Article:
That being said, Treat made it clear that in order for the City of Portland to support a regional funding measure it must include these four elements: jurisdictional transfer (from ODOT to PBOT) of Powell Boulevard; money for the SW Corridor project; money for the local surface street/active transportation elements of the the I-5 widening project (a.k.a. I-5 Broadway/Weidler Facility Plan); and it must include a policy that any new tax revenue that comes from increased development as a result of the I-5 widening project gets spent in east Portland. (The Portland Planning Commission passed a similar policy in their meeting this week that said, “City funding [of the I-5 Broadway/Weidler Facility Plan] will be limited to multimodal aspects of the project and to funding sources that do not reduce planned investments to fund transportation improvements in support of Vision Zero and safety and livability investments in East Portland.)
Treat also said that while Portland is willing to compromise on freeway spending, it doesn’t mean biking and transit interests should simply roll over. “We have the advantage that nothing will get passed without Portland’s support,” she added. “So we need to be loud about what we want.”
Will Portland ever get real bus rapid transit (BRT)?
“Who here has shown up for transit at City Hall?”
— Audience member trying (and failing) to prove a point
Being loud was precisely what was missing, Treat said, when Metro and TriMet were planning the Division Transit project. That project started as Portland’s first and best chance to have bus rapid transit where the bus line would have a dedicated lane. But the plan failed because planners weren’t willing to constrain auto capacity and they said expanding the road would be too onerous for the community and to the project’s cost. Andersen asked the panel why that process didn’t result in a dedicated bus lane and asked what steps would need to be taken to make it politically viable in the future.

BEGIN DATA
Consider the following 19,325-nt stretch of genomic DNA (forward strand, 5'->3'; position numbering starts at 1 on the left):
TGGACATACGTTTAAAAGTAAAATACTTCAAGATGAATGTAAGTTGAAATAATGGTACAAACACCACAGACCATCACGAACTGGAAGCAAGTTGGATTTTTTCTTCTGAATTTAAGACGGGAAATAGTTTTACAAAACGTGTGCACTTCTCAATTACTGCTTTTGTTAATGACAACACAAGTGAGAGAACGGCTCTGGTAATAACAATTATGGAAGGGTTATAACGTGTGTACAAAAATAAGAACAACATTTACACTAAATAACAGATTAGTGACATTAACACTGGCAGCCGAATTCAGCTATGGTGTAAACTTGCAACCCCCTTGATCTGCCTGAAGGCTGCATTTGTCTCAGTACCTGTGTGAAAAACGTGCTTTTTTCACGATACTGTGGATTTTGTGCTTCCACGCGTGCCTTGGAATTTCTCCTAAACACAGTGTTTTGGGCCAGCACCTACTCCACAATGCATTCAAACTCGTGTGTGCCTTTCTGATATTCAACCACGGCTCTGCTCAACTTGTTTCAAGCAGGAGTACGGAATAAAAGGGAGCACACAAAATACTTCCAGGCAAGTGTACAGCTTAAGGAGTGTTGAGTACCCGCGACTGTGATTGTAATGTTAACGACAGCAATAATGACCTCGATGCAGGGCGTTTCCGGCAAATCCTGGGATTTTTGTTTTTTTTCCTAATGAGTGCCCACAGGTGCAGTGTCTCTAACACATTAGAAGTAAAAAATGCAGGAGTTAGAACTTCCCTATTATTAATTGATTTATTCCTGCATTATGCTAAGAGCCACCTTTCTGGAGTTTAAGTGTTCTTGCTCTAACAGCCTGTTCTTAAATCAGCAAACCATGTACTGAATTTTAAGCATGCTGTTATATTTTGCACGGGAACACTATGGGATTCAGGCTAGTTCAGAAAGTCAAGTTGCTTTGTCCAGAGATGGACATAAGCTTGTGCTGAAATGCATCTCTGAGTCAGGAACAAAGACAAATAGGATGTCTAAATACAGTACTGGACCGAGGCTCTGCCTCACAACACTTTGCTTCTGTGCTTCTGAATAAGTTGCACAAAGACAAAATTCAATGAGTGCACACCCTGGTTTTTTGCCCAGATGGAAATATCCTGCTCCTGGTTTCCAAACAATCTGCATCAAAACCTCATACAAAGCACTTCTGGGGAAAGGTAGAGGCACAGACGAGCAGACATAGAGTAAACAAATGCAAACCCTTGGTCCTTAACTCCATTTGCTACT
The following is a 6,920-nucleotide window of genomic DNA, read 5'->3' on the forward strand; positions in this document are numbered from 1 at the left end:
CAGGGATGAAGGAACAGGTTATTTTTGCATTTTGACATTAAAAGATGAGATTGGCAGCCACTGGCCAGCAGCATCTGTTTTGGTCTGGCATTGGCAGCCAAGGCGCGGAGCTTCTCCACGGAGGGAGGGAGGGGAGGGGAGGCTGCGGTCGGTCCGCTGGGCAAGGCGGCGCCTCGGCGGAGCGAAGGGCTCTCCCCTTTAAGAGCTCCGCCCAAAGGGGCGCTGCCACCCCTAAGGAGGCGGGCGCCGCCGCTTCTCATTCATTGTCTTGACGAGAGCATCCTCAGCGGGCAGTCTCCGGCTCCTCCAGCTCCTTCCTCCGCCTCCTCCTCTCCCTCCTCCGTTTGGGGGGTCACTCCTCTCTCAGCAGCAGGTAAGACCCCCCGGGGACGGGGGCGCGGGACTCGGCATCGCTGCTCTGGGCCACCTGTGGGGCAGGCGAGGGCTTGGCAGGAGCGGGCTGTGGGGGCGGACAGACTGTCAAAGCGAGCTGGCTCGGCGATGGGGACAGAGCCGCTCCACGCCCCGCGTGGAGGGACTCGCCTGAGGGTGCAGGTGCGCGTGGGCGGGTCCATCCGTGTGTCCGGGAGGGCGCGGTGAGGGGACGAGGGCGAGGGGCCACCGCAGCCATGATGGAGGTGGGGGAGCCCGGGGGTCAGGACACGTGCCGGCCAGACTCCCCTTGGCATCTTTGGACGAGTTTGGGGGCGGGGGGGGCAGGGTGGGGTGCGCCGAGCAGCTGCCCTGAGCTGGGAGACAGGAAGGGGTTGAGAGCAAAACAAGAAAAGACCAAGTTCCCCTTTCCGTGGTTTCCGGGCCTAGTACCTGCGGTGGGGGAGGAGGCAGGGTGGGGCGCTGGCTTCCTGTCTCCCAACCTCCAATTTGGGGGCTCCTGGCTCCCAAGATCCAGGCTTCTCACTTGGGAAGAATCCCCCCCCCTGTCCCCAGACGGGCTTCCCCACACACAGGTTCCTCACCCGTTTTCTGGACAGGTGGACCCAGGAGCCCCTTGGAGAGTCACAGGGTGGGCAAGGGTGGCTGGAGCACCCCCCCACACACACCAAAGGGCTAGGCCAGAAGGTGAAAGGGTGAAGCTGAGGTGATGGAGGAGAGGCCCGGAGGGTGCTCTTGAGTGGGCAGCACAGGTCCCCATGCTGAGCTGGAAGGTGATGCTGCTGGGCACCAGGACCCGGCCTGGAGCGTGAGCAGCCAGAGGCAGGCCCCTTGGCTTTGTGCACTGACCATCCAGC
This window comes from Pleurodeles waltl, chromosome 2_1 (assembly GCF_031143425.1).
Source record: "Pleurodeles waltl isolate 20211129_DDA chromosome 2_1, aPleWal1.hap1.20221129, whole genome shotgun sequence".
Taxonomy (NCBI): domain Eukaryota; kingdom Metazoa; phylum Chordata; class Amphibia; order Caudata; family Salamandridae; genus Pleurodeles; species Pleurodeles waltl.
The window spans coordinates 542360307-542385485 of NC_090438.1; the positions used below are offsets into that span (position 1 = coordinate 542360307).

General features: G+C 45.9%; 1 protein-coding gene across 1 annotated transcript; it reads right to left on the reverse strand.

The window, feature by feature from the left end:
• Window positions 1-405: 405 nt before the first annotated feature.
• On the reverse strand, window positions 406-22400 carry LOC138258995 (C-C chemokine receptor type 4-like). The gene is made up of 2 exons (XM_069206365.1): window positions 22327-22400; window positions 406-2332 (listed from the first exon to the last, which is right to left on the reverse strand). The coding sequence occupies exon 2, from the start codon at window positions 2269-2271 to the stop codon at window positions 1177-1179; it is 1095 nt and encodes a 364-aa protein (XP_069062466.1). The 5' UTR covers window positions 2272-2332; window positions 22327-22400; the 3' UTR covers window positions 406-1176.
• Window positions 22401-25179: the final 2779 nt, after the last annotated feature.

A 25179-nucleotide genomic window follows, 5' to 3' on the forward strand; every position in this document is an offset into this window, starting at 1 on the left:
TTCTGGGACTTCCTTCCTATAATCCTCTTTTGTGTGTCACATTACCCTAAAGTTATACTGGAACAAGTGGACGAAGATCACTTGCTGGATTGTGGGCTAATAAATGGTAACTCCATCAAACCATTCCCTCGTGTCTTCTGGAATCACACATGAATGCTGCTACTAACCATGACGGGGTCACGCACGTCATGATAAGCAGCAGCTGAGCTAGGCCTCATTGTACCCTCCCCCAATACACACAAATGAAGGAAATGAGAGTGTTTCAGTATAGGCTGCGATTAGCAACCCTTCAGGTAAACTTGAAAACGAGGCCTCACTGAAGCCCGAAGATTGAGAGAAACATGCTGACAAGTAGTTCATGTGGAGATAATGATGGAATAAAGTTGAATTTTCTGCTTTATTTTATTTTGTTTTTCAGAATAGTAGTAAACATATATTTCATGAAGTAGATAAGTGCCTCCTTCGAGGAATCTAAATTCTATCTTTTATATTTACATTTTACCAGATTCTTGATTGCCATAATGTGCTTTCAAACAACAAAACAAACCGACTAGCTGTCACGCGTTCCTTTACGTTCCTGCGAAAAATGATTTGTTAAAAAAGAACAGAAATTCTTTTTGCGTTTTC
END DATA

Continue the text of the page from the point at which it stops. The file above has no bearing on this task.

Treat said she feels “There’s plenty of space on Division to have a bus lane.” However, once again, politics trumped our lofty values. “We started to look at that,” she continued. “But it became a cost of the project we moved off of as a group. There was a lot of dissension [among the stakeholder committees and policymakers].”
Treat and Rall agreed that bold bus service projects like BRT haven’t happened in Portland in large part due to a lack of activism. “Frankly,” Treat added as a reason why Division BRT failed to materialize, “We don’t have people coming to council saying, ‘Hey, we need transit!’ Without that oomph from you all, it’s not going to happen.”
Someone in the crowd seemed offended by the suggestion that no one shows up for transit at City Hall. He asked the crowd, “Who here has shown up for transit at City Hall?” Only four or five people — out of 50 or so — raised their hand. “I think you just made Leah’s point,” Frisbee offered.
Chris Rall concurred with Treat that Portland needs more focused transit activism. He said TriMet themselves wasn’t advocating for a bus-only lane.
Autonomous vehicles and downtown’s future
BRT is just part of the transit future. There’s also the prospect that those buses will drive themselves. While autonomous transit vehicles are in the works, there’s a lot more momentum behind autonomous cars. If the latter takes off first, the case for limiting new road capacity will be even harder to make. On this topic, Treat had encouraging words. She said the City of Portland is advocating for autonomous transit before autonomous single-occupancy vehicles.
The conversation around this topic led to views about the future of business advocacy in Portland. The Portland Business Alliance has historically been a thorn-in-the-side of biking and transit interests. To keep Portland thriving, the PBA says, we need driving to be easier. Rall said the politics of this capacity debate — as it relates to getting more people into the downtown core — “Must start taking into account geometric realities.” This was Rall’s way of saying that basic math dictates a future where private cars simply won’t fit in the central city.
Treat painted a grim picture of downtown Portland. “Large retailers are suffering… Businesses are dying,” she said. Because of that, she believes it’s now more important than ever that new voices in the business community step up. She was very supportive of the fledgling Business for a Better Portland (formerly PICOC) as a counter-balance to the PBA.